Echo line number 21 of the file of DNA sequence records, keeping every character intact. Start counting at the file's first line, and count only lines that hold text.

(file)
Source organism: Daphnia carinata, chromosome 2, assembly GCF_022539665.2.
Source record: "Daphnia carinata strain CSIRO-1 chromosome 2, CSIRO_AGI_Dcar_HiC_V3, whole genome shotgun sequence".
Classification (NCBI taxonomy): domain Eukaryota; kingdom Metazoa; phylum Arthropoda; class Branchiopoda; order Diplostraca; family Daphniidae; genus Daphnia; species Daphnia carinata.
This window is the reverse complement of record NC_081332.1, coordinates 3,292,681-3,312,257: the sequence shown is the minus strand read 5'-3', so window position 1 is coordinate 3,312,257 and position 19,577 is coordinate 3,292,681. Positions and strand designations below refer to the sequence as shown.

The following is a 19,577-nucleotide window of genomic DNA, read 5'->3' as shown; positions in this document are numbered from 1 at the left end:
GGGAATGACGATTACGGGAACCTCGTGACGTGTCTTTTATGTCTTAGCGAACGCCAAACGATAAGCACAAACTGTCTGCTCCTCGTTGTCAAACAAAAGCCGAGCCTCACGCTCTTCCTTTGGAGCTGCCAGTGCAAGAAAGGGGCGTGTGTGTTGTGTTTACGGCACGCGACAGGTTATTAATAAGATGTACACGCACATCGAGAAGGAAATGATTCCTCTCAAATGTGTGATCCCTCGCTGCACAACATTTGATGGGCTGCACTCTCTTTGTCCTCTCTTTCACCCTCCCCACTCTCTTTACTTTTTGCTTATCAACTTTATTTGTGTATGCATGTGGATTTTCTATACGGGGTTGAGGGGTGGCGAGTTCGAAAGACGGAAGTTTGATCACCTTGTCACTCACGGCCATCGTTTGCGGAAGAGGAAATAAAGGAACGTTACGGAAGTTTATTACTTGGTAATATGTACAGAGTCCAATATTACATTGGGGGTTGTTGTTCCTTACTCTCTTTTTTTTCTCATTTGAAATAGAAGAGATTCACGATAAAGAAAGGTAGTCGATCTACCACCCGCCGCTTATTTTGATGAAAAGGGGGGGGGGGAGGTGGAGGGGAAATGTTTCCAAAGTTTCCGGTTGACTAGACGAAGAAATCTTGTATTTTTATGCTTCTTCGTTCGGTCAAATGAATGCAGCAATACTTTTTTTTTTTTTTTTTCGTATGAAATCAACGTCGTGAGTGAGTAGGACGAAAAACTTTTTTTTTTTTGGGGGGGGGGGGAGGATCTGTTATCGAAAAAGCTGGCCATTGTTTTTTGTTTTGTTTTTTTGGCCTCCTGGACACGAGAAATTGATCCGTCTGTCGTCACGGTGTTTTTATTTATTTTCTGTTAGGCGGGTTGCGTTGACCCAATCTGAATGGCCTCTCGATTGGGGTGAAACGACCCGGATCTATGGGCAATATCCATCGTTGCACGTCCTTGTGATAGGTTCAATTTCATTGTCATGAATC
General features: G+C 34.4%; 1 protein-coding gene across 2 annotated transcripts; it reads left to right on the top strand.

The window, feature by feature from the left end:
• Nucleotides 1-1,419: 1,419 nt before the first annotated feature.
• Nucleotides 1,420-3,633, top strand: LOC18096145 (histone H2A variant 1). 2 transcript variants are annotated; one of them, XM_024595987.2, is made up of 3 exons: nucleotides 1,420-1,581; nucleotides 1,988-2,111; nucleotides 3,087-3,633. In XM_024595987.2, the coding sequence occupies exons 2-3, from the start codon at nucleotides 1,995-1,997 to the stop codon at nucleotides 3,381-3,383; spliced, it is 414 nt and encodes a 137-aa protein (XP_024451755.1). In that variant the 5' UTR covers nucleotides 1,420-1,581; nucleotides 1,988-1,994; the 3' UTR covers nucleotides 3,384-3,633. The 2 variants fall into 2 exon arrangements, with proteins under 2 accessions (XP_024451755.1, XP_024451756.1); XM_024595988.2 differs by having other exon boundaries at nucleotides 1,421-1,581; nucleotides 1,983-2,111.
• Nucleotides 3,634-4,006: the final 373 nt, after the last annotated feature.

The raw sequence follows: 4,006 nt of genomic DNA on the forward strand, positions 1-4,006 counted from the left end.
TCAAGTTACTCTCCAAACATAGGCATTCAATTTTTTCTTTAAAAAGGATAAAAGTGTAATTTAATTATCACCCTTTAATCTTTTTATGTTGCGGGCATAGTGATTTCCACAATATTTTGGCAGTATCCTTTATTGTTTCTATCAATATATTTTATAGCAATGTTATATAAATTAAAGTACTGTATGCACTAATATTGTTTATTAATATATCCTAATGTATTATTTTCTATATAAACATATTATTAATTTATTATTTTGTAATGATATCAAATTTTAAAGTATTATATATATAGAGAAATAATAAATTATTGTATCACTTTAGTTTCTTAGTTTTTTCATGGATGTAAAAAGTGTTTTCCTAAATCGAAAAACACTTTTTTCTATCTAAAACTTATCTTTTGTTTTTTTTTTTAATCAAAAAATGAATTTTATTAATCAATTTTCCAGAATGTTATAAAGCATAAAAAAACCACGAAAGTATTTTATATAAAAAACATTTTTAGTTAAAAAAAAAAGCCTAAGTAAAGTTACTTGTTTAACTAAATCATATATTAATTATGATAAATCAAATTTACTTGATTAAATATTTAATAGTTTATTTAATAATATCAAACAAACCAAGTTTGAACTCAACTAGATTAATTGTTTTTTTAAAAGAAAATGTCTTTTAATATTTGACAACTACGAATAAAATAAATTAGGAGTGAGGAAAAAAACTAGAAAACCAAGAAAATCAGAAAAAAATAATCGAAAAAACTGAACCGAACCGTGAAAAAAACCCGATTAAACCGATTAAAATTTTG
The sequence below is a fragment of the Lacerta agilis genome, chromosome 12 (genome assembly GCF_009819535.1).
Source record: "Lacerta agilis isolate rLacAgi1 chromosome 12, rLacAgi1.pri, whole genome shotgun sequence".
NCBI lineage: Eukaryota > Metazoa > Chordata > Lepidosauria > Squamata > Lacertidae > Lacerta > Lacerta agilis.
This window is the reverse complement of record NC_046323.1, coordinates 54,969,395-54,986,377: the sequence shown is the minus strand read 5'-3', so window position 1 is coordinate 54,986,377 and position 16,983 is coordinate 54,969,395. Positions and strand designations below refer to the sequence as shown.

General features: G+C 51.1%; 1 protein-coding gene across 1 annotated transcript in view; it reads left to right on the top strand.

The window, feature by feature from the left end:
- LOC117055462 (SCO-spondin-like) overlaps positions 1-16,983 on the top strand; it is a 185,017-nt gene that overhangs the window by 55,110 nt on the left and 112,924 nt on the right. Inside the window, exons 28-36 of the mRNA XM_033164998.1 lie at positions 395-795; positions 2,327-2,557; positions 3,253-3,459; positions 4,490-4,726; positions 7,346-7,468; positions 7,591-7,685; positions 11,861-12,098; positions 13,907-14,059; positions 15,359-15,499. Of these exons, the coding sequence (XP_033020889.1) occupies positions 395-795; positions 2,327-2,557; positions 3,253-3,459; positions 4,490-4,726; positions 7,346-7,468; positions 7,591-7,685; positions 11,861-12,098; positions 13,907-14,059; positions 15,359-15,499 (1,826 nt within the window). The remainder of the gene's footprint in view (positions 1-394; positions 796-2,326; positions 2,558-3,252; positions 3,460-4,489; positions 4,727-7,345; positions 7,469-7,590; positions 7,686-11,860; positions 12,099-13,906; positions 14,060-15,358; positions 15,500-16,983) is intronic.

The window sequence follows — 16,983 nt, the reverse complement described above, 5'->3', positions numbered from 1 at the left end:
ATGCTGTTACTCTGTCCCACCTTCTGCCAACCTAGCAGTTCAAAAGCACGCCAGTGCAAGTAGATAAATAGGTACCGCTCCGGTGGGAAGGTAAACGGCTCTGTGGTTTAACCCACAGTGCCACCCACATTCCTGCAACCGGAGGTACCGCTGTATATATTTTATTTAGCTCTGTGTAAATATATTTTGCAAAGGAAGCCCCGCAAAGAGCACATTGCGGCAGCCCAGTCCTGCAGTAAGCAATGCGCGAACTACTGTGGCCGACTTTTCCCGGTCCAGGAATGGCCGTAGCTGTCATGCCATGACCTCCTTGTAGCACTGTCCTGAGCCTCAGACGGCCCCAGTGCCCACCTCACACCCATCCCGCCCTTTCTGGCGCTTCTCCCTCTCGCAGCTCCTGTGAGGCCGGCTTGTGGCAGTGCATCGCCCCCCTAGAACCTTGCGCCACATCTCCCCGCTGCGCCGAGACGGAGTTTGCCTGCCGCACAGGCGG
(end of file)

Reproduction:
The window sequence follows — 16,983 nt, the reverse complement described above, 5'->3', positions numbered from 1 at the left end: